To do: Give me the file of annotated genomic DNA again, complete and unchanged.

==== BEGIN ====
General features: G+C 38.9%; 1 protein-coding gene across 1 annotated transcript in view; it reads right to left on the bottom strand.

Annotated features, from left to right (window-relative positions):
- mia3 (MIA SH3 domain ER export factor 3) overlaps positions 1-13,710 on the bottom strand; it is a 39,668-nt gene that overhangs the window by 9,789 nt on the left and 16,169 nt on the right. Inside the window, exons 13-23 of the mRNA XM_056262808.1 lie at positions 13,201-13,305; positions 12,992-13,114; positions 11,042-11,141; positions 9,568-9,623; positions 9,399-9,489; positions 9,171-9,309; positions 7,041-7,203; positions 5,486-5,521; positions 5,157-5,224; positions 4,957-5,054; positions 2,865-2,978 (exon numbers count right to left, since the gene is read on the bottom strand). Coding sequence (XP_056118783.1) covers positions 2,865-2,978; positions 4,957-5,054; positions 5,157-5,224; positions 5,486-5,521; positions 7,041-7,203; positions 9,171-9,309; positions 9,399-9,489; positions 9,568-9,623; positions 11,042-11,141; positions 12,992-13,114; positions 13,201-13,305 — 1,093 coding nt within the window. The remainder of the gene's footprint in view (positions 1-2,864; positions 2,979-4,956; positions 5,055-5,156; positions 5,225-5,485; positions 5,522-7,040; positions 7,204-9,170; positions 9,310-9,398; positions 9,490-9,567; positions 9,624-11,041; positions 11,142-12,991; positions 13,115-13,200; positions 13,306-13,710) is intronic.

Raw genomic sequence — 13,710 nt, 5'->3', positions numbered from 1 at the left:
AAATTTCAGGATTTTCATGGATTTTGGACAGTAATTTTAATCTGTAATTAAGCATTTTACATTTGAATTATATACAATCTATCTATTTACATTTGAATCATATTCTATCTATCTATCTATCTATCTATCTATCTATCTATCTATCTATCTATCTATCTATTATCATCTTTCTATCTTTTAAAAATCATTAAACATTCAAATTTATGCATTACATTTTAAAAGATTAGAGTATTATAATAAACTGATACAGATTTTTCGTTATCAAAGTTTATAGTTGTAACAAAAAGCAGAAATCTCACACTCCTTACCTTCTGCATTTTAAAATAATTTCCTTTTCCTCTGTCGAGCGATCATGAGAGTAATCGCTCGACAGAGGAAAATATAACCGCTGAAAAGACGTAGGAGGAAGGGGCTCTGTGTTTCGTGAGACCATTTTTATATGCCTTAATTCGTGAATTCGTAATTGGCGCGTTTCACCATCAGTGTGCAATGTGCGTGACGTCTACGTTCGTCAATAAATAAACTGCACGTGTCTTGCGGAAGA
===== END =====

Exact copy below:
General features: G+C 38.9%; 1 protein-coding gene across 1 annotated transcript in view; it reads right to left on the bottom strand.

Annotated features, from left to right (window-relative positions):
- mia3 (MIA SH3 domain ER export factor 3) overlaps positions 1-13,710 on the bottom strand; it is a 39,668-nt gene that overhangs the window by 9,789 nt on the left and 16,169 nt on the right. Inside the window, exons 13-23 of the mRNA XM_056262808.1 lie at positions 13,201-13,305; positions 12,992-13,114; positions 11,042-11,141; positions 9,568-9,623; positions 9,399-9,489; positions 9,171-9,309; positions 7,041-7,203; positions 5,486-5,521; positions 5,157-5,224; positions 4,957-5,054; positions 2,865-2,978 (exon numbers count right to left, since the gene is read on the bottom strand). Coding sequence (XP_056118783.1) covers positions 2,865-2,978; positions 4,957-5,054; positions 5,157-5,224; positions 5,486-5,521; positions 7,041-7,203; positions 9,171-9,309; positions 9,399-9,489; positions 9,568-9,623; positions 11,042-11,141; positions 12,992-13,114; positions 13,201-13,305 — 1,093 coding nt within the window. The remainder of the gene's footprint in view (positions 1-2,864; positions 2,979-4,956; positions 5,055-5,156; positions 5,225-5,485; positions 5,522-7,040; positions 7,204-9,170; positions 9,310-9,398; positions 9,490-9,567; positions 9,624-11,041; positions 11,142-12,991; positions 13,115-13,200; positions 13,306-13,710) is intronic.

Raw genomic sequence — 13,710 nt, 5'->3', positions numbered from 1 at the left:
AAATTTCAGGATTTTCATGGATTTTGGACAGTAATTTTAATCTGTAATTAAGCATTTTACATTTGAATTATATACAATCTATCTATTTACATTTGAATCATATTCTATCTATCTATCTATCTATCTATCTATCTATCTATCTATCTATCTATCTATCTATTATCATCTTTCTATCTTTTAAAAATCATTAAACATTCAAATTTATGCATTACATTTTAAAAGATTAGAGTATTATAATAAACTGATACAGATTTTTCGTTATCAAAGTTTATAGTTGTAACAAAAAGCAGAAATCTCACACTCCTTACCTTCTGCATTTTAAAATAATTTCCTTTTCCTCTGTCGAGCGATCATGAGAGTAATCGCTCGACAGAGGAAAATATAACCGCTGAAAAGACGTAGGAGGAAGGGGCTCTGTGTTTCGTGAGACCATTTTTATATGCCTTAATTCGTGAATTCGTAATTGGCGCGTTTCACCATCAGTGTGCAATGTGCGTGACGTCTACGTTCGTCAATAAATAAACTGCACGTGTCTTGCGGAAGA